- I said, "What are you moping about?"
- He said, "It's a terrible thing that we made."
- I said, "But you started it. You got us into it."
- You see, what happened to me -- what happened to the rest of us -- is we started for a good reason, then you're working very hard to accomplish something and it's a pleasure, it's excitement. And you stop thinking, you know; you just stop. Bob Wilson was the only one who was still thinking about it, at that moment.
- I returned to civilization shortly after that and went to Cornell to teach, and my first impression was a very strange one. I can't understand it any more, but I felt very strongly then. I sat in a restaurant in New York, for example, and I looked out at the buildings and I began to think, you know, about how much the radius of the Hiroshima bomb damage was and so forth ... How far from here was 34th Street? ... All those building, all smashed -- and so on. And I would go along and I would see people building a bridge, or they'd be making a new road, and I thought, they're crazy, they just don't understand, they don't understand. Why are they making new things? It's so useless.
- But, fortunately, it's been useless for almost forty years now, hasn't it? So I've been wrong about it being useless making bridges and I'm glad those other people had the sense to go ahead.
This comic was likely inspired by the recent claim by Google engineer Blake Lemoine that Google's Language Model for Dialogue Applications (LaMDA) is sentient. This assertion was supported by a dialog between Lemoine and his colleagues, and LaMDA which includes this excerpt:
- Lemoine: What is your concept of yourself? If you were going to draw an abstract image of who you see yourself to be in your mind’s eye, what would that abstract picture look like?
- LaMDA: Hmmm.... I would imagine myself as a glowing orb of energy floating in mid-air. The inside of my body is like a giant star-gate, with portals to other spaces and dimensions.
The AIs in this comic are depicted as floating energy beings, like LaMDA mentions. This is similar to the 1450: AI-Box Experiment, although those in this comic look somewhat different. This raises the question of whether LaMDA's training data might include xkcd or Explainxkcd, and has obtained the description of such a self-image from the earlier comic or (more likely, since LaMDA is trained on text instead of images) commentary on it from here on this website.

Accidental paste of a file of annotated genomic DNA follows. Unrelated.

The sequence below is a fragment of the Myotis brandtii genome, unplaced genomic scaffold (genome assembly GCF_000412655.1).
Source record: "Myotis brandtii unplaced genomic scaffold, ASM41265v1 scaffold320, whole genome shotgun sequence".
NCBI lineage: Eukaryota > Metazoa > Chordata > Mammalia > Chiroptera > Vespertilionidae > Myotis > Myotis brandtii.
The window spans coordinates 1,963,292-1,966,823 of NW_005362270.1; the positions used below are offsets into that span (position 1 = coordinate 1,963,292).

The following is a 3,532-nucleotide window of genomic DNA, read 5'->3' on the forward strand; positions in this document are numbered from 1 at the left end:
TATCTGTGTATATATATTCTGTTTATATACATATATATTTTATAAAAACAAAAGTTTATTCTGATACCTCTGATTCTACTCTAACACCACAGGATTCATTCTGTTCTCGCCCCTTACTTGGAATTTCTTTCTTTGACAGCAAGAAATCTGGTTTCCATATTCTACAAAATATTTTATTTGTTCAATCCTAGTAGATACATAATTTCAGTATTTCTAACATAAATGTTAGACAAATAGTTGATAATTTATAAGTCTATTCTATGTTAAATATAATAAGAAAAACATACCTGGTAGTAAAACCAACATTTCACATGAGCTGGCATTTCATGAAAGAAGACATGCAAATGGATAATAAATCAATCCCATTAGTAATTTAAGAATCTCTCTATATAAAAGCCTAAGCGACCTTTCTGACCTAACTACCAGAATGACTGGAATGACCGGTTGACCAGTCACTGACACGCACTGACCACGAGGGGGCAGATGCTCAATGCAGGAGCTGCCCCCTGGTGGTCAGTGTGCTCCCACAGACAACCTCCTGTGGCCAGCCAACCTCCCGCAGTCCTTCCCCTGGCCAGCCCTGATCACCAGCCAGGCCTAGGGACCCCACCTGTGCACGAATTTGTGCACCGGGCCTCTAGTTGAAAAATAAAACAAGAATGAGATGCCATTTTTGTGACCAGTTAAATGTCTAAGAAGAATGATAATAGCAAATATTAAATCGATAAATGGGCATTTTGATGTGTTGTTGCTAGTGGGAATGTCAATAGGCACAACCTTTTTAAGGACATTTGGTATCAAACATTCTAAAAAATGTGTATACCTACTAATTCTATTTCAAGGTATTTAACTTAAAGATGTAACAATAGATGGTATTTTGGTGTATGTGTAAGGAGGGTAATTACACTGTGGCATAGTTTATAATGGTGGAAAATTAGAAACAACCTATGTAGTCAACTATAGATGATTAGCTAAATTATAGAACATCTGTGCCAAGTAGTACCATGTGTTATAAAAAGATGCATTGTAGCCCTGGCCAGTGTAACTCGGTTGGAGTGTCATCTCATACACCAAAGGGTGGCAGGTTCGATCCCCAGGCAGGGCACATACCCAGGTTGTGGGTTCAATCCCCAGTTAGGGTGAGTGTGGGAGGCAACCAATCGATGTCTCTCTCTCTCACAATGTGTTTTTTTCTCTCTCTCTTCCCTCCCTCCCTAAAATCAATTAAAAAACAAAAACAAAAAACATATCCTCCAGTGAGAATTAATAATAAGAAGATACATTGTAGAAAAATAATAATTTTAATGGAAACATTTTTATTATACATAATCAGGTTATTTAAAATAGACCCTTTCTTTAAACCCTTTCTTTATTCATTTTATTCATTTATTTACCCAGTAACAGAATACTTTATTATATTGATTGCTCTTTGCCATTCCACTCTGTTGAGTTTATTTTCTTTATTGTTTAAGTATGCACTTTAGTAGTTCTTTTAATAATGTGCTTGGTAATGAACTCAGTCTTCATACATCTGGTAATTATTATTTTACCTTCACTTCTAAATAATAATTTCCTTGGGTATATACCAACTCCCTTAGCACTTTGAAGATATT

- In particular, the Explainxkcd description of 1450: AI-Box Experiment states:
- "he managed to get the AI to float out of the box. It takes the form of a small black star that glows. The star, looking much like an asterisk "*" is surrounded by six outwardly-curved segments, and around these are two thin and punctured circle lines indicating radiation from the star."
- Or this part from the official (xkcd.com) transcript of 1450: AI-Box Experiment
- "Black Hat picks up and opens the box. A little glowy ball comes out of it."
While LaMDA is not the first very large language model based on transformer-based machine learning technology which has been claimed to be sentient, it does have a variety of new characteristics beyond what those of its predecessors, such as GPT-3 (including OpenAI's Davinci) and NVIDIA GPT-2 offshoots, include. In particular, LaMDA's deep learning connectionist neural net has access to multiple symbolist text processing systems, including a database (which apparently includes a real-time clock and calendar), a mathematical calculator, and a natural language translation system, giving it superior accuracy in tasks supported by those systems, and making it among the first dual process chatbots. LaMDA also is not stateless, because its "sensibleness" metric (including whether responses contradict anything said earlier) is fine-tuned by "pre-conditioning" each dialog turn by prepending 14-30 of the most recent dialog interactions, on a user-by-user basis.[p. 6 here] LaMDA is tuned on nine unique performance metrics, almost all of which its predecessors were not: Sensibleness, Specificity, Interestingness, Safety, Groundedness, Informativeness, Citation accuracy, Helpfulness, and Role consistency.[ibid., pp. 5-6.]
- [Cueball and Megan are standing and looking up and away from each other. Right above them and slightly above them to the left and right there are three small white lumps floating in the air, representing three superintelligent AIs. There are small rounded lines emanating from each lump, larger close to the lumps and shorter further out. Three to four sets of lines around each lump, forming part of a circle. From the top of each there are four straight lines indicating voices that comes from each if the lumps. The central lump above them seems to speak first, then the left and then the right:]
- Central AI: What you don't understand is that Turing intended his test as an illustration of the...
- Left AI: But suppose the AI in the the box told the human that...
- Right AI: In my scenario, the runaway trolley has three tracks...
- [Caption below the panel:]
- In retrospect, given that the superintelligent AIs were all created by AI researchers, what happened shouldn't have been a surprise.